Without an automated returns portal, customers must wait for a customer service reply. Furthermore, returns inquiries tend to take up a lot of support time that could be better used to deal with more complex issues. 


In an automated returns portal, customers are able to start their own reviews. In turn, a returns portal drastically refuses the time and effort that goes into processing reviews and creates a much better customer experience. Some sites that can help you get your returns portal up and running include Return Magic and Returnly.


3) A system that streamlines communication between retailers and vendors 


When looking for a dropship automation platform that can handle returns, there are a few specific qualities that we recommend looking for:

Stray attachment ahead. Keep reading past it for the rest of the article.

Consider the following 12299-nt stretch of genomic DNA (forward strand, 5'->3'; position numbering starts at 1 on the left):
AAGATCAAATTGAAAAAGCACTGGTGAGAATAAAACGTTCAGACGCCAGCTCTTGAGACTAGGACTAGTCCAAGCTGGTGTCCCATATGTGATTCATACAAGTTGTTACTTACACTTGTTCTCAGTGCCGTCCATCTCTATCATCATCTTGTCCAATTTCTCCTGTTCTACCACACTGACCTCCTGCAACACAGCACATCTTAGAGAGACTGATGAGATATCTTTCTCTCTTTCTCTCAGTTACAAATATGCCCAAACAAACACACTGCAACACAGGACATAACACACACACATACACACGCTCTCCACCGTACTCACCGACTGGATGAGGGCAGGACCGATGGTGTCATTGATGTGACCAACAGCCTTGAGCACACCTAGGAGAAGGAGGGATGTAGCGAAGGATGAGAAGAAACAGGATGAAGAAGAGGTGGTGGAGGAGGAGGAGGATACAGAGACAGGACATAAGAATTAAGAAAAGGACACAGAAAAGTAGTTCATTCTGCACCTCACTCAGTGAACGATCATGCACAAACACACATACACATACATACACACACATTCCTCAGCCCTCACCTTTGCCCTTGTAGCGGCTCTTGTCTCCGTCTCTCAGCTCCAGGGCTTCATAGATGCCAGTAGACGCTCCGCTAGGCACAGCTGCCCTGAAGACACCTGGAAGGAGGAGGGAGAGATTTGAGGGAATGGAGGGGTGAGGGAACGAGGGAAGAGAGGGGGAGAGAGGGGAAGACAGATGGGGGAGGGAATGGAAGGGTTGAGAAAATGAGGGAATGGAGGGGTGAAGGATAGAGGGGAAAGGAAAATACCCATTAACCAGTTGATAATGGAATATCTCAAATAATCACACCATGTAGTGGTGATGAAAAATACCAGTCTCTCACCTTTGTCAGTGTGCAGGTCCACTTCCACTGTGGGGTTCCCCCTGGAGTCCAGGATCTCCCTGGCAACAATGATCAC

a) Does the system show expect reviews?

b) Does the system show the status of the items? (i.e. is the item  in good condition or defective)

c) Does the system show if the return arrived to the vendor?

d) Does the system allow the vendor to provide a refund or credit for the return?

e) Does the system provide a way to track whether you have received a refund from your vendor?

f) Does the system provide a quick and easy way for you to refund the end customer?

g) Does this system provide a way to send a shipping label to a customer?


Want to get set up today? Contact Duoplane to see more ways we can help streamline your returns process.


The pain-free approach to managing returns


The whole idea behind dropshipping is that it’s a fast, streamlined way to do business. That doesn’t work if you don’t have customer returns figured out.



There may be some upfront work required to make your returns more automatic and less painful. But since it’s such an important part of your daily life in eCommerce, it’s worth getting each variable right.